Get Up, Get Moving, Get to Pilates!
Part 1: An Introduction to Pilates
Most people have heard of the “new fitness craze” called PILATES, but few are aware that there was a man who invented the method over 100 years ago.
Joseph Pilates was a pioneer, a visionary, a self-proclaimed “physical culturist” and above all, a teacher. Joe believed people need a level of physical fitness that allows us to use our bodies to the fullest. He defined his method, “Contrology” as “the complete coordination of Body, Mind and Spirit.” Only when all three parts of the human complex are working together, can we achieve our greatest deeds.
After a lifetime of teaching others his method, he was invited to Washington, D.C. and claimed he could even cure President Kennedy’s back pain. Joe never got the chance. He passed away in 1967 at the age of 87, leaving a fitness method and his wife, Clara Pilates, to carry on what he believed…that each man and woman was responsible for their own happiness. He said the first requisite to that happiness is “Physical Fitness, the attainment and maintenance of a uniformly developed body with a sound mind fully capable of naturally, easily, and satisfactorily performing our many and varied tasks with spontaneous zest and pleasure.”
After Joe was gone, Clara kept teaching. Students of Clara and Joe began to teach as well, and schools of Pilates began to form. Now there are so many schools that one can hardly count them all! The search is no longer to find a teacher of the Pilates Method, but to find one who teaches well. That challenge is especially evident to those of us who suffer from chronic ailments, including neck pain, back pain, shoulder or knee pain. Yes, I did say “us”.
In the summer of 2004, I was driving an automobile that was hit on the driver’s side of the vehicle. Working as an orthopedic assistant in a large physician’s practice in Florida, I was acquainted with the best spine surgeons, neurologists, physiotherapists and massage therapists in the county. After several therapies, including drugs that were unable to manage my pain, I discovered Pilates. For the first time in months, my pain started to change. I could move better, sleep better and work better. I wanted to learn more - I needed to learn more. Every teacher has their own story of how they came to Pilates, which may help determine how you choose one.
If you are looking for a Pilates studio, there are some important questions to have answered by your prospective teacher:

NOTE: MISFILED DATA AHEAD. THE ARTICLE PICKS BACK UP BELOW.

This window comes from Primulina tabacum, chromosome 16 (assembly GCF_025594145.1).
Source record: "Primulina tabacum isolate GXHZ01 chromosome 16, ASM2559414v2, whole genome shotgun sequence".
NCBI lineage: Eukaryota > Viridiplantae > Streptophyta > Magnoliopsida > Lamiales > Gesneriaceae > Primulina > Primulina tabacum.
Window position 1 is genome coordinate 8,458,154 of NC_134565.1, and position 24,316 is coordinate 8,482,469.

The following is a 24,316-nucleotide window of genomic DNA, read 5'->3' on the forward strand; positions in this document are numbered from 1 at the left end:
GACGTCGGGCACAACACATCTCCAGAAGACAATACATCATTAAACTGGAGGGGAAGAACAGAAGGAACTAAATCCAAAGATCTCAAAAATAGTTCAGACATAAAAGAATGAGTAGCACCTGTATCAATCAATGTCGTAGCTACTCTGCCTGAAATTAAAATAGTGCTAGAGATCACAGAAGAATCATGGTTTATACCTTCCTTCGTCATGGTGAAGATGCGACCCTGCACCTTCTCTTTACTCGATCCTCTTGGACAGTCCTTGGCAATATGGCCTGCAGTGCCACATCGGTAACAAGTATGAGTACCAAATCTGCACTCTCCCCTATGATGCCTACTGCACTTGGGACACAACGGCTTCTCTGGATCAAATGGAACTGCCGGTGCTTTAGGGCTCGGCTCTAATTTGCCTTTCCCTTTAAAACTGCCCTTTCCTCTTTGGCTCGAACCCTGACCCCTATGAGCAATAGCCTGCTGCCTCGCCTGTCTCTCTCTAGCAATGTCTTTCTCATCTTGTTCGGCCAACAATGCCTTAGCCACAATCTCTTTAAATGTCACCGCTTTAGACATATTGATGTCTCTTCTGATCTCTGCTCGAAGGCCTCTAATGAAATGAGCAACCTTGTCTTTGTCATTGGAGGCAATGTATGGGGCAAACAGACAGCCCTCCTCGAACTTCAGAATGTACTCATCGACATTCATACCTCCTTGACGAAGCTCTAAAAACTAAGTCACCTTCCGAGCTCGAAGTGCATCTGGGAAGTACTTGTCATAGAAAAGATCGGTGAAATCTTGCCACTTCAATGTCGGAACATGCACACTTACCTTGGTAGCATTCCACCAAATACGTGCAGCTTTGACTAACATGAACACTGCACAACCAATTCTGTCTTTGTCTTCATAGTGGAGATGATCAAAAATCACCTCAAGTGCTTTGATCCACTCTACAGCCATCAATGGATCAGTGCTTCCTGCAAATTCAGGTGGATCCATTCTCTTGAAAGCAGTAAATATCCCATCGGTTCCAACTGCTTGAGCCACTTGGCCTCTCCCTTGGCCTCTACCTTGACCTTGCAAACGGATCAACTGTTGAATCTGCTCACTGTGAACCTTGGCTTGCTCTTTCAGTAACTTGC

1. Are you a certified (dipl.) teacher?
2. Where have you been certified and did your program cover anatomy, physiology, and biomechanics?
3. Can you explain why Pilates works?
Despite its reputation as corrective exercise and therapy, people do get injured doing Pilates. That’s why it is important to choose a good teacher. There are a lot of teachers who are not certified, but really love Pilates and understand it in their own body. That may or may not make them a good teacher, but the Pilates world is struggling to gain credibility. The teachers who are teaching without a true certification put the whole community at risk. There are also people teaching Pilates who have done only a weekend workshop. That truly is not enough time to understand the depth of the method. Those teachers are often teaching in large gyms, where the class size is unlimited and there isn’t much personal attention to the details of the exercises or the details of your body. It’s true that many are not teaching creatively and appropriately to those attending their classes.
It is good to know some of the big names in Pilates: Stott, Peak, Balanced Body, Power Pilates, the PhysicalMind Institute, Fletcher Pilates. However, even if your prospective teacher went through one of the big programs, that doesn’t guarantee they covered the valuable lessons of anatomy, physiology, and biomechanics. Nor does it guarantee they’re a good teacher. “Where” may not be as important as “how long” a teacher has studied and worked in Pilates or related movement studies.
Pilates works because of simple laws of physics, and how those apply to human movement patterns. The ideas of length, focus, rhythm and concentration transfer into tension, torsion, work and power. Language becomes movement, movement becomes tactile through tension and that sensation leads to alignment. Better alignment gives us better function, better posture, and physical freedom.
“Physical Fitness is the attainment and maintenance of a uniformly developed body with a sound mind fully capable of naturally, easily, and satisfactorily performing our many and varied tasks with spontaneous zest and pleasure.” Are you Physically Fit?
Author: Lisa Nicastri,
Central Michigan University Bachelor of Science in Sports Medicine (1999), Certified Athletic Trainer (NATABOC, 2000),
Certified Pilates Teacher with the PhysicalMind Institute (2006),
Continuing education includes:
Ron Fletcher Pilates Workshop – London (2008)
Open Studio Week Pilates Powerhouse NW – Seattle (2008)
Pilates Excel – Geneva (2008),
Michael Miller Pilates Workshops – Zurich (2009).
Lisa teaches at pilatesfit in Zurich. http://www.pilatesfit.ch/